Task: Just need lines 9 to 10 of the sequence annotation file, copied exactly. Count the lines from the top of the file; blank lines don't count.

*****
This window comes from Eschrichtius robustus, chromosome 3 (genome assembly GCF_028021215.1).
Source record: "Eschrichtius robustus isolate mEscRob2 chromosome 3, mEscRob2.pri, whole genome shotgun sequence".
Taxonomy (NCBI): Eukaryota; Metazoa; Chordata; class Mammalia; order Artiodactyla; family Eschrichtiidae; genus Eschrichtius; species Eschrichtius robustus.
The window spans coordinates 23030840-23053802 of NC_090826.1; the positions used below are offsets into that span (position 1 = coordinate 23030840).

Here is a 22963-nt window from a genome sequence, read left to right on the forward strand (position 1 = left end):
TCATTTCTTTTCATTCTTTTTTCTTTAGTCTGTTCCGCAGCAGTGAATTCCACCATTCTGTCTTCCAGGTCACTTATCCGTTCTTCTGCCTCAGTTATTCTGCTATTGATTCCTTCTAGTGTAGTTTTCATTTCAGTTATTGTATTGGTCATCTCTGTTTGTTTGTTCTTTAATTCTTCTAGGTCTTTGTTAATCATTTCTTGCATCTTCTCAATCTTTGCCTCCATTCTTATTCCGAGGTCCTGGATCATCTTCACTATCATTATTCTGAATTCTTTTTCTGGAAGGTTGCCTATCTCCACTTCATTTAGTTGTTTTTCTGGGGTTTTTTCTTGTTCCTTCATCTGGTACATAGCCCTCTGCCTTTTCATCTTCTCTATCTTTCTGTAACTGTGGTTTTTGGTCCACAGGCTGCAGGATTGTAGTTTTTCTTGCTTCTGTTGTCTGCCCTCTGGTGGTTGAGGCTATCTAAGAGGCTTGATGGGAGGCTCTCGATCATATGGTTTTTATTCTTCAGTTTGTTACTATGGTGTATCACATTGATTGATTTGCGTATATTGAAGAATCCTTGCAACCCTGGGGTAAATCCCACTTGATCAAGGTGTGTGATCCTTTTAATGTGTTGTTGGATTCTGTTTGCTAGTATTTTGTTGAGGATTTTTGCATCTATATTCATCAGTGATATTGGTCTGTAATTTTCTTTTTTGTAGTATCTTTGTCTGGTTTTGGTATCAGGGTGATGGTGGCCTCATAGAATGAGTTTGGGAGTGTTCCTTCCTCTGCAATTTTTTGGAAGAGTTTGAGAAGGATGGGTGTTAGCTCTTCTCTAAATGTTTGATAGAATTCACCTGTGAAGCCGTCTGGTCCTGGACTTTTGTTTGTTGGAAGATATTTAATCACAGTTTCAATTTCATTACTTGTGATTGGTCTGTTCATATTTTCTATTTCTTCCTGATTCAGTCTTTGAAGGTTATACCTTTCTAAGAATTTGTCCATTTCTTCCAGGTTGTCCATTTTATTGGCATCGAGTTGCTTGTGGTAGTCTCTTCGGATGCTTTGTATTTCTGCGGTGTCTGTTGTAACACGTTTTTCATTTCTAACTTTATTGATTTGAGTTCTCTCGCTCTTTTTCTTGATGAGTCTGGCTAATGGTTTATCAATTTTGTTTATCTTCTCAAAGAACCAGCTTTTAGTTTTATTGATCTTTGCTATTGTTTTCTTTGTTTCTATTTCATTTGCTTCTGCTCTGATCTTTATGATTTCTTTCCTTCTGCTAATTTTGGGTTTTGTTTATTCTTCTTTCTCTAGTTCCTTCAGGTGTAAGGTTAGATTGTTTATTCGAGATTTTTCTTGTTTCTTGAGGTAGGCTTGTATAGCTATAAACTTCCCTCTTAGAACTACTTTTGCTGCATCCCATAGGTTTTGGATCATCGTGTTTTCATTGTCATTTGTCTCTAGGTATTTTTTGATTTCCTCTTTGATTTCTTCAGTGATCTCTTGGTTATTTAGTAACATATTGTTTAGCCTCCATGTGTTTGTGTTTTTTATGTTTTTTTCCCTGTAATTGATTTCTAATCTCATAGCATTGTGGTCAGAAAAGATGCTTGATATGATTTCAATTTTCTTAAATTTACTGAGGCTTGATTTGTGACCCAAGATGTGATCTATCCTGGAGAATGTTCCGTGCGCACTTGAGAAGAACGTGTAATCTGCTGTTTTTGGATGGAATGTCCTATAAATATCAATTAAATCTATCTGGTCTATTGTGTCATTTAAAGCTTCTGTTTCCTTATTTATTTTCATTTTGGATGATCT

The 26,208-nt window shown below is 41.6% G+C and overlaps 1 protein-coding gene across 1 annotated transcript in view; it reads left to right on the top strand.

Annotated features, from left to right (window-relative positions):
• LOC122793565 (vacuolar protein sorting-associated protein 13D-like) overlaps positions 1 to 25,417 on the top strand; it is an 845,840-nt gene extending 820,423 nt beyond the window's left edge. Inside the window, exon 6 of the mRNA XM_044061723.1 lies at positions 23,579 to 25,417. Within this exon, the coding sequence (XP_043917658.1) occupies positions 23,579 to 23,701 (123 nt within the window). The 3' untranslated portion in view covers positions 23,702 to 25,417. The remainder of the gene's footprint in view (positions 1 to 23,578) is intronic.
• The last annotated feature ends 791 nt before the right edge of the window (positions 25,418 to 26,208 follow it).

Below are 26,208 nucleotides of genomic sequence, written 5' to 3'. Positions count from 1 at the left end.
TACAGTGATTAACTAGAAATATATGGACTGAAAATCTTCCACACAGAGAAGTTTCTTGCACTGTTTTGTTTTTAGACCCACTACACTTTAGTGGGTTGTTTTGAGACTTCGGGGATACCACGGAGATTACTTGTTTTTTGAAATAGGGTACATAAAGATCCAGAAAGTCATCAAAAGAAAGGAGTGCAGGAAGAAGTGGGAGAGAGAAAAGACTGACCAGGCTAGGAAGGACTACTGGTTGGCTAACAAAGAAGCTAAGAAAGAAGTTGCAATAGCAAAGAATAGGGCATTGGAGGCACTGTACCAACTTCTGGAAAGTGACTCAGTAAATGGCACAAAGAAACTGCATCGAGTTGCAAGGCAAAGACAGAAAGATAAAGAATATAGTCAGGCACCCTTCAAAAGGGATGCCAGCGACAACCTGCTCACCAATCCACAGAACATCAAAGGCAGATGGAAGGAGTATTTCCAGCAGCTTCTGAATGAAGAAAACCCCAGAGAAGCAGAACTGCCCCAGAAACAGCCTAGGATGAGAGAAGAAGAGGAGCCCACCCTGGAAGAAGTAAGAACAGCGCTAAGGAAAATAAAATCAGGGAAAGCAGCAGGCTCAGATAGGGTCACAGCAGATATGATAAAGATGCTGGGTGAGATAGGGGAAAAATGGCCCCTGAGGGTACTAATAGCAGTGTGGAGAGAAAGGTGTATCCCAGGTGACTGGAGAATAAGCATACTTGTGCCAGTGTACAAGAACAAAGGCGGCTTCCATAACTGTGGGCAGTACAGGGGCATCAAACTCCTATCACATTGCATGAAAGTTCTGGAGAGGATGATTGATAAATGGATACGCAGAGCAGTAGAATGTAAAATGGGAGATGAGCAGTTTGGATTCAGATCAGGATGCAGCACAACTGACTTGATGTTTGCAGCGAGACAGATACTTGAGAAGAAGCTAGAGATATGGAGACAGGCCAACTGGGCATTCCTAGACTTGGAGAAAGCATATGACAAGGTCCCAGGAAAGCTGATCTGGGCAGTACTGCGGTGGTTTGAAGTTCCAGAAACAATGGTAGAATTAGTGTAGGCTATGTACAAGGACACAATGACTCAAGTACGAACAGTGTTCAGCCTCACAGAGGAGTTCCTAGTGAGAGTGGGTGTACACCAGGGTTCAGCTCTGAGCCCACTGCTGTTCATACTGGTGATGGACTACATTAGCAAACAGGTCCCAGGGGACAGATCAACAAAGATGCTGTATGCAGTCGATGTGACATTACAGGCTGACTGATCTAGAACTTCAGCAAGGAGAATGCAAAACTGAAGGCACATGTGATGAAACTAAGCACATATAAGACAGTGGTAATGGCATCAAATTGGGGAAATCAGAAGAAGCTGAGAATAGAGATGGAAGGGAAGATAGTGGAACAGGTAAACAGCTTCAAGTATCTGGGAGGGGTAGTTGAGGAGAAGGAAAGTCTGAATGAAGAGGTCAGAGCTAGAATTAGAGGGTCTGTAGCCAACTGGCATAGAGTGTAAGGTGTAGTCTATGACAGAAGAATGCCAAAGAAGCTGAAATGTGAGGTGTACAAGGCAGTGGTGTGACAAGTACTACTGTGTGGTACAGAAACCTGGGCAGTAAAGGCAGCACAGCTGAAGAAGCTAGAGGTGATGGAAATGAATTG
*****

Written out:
• LOC122793565 (vacuolar protein sorting-associated protein 13D-like) overlaps positions 1 to 25,417 on the top strand; it is an 845,840-nt gene extending 820,423 nt beyond the window's left edge. Inside the window, exon 6 of the mRNA XM_044061723.1 lies at positions 23,579 to 25,417. Within this exon, the coding sequence (XP_043917658.1) occupies positions 23,579 to 23,701 (123 nt within the window). The 3' untranslated portion in view covers positions 23,702 to 25,417. The remainder of the gene's footprint in view (positions 1 to 23,578) is intronic.
• The last annotated feature ends 791 nt before the right edge of the window (positions 25,418 to 26,208 follow it).